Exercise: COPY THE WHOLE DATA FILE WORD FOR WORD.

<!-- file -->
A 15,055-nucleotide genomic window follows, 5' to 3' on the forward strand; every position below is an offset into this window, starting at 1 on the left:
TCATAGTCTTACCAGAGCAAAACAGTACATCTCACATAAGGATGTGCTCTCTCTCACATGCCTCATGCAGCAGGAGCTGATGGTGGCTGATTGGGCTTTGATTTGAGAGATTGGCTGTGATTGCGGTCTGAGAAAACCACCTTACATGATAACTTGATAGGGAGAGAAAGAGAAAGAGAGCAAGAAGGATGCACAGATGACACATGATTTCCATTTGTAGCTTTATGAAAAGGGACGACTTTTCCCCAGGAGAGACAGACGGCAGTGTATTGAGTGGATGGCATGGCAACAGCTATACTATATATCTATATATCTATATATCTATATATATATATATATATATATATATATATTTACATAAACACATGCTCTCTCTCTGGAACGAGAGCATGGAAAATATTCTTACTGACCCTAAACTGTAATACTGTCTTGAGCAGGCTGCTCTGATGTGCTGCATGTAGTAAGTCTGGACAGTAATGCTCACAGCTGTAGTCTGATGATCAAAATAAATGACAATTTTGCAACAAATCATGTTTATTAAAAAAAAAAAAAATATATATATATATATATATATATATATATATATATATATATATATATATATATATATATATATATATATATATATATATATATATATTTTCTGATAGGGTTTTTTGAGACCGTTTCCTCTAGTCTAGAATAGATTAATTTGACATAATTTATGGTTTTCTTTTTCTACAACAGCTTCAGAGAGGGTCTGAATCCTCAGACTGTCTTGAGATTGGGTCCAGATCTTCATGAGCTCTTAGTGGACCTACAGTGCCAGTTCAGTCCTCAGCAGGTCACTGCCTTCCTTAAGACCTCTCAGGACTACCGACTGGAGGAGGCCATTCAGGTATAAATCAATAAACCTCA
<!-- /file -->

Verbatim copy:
A 15,055-nucleotide genomic window follows, 5' to 3' on the forward strand; every position below is an offset into this window, starting at 1 on the left:
TCATAGTCTTACCAGAGCAAAACAGTACATCTCACATAAGGATGTGCTCTCTCTCACATGCCTCATGCAGCAGGAGCTGATGGTGGCTGATTGGGCTTTGATTTGAGAGATTGGCTGTGATTGCGGTCTGAGAAAACCACCTTACATGATAACTTGATAGGGAGAGAAAGAGAAAGAGAGCAAGAAGGATGCACAGATGACACATGATTTCCATTTGTAGCTTTATGAAAAGGGACGACTTTTCCCCAGGAGAGACAGACGGCAGTGTATTGAGTGGATGGCATGGCAACAGCTATACTATATATCTATATATCTATATATCTATATATATATATATATATATATATATATATTTACATAAACACATGCTCTCTCTCTGGAACGAGAGCATGGAAAATATTCTTACTGACCCTAAACTGTAATACTGTCTTGAGCAGGCTGCTCTGATGTGCTGCATGTAGTAAGTCTGGACAGTAATGCTCACAGCTGTAGTCTGATGATCAAAATAAATGACAATTTTGCAACAAATCATGTTTATTAAAAAAAAAAAAAATATATATATATATATATATATATATATATATATATATATATATATATATATATATATATATATATATATATATATATATATATATATTTTCTGATAGGGTTTTTTGAGACCGTTTCCTCTAGTCTAGAATAGATTAATTTGACATAATTTATGGTTTTCTTTTTCTACAACAGCTTCAGAGAGGGTCTGAATCCTCAGACTGTCTTGAGATTGGGTCCAGATCTTCATGAGCTCTTAGTGGACCTACAGTGCCAGTTCAGTCCTCAGCAGGTCACTGCCTTCCTTAAGACCTCTCAGGACTACCGACTGGAGGAGGCCATTCAGGTATAAATCAATAAACCTCA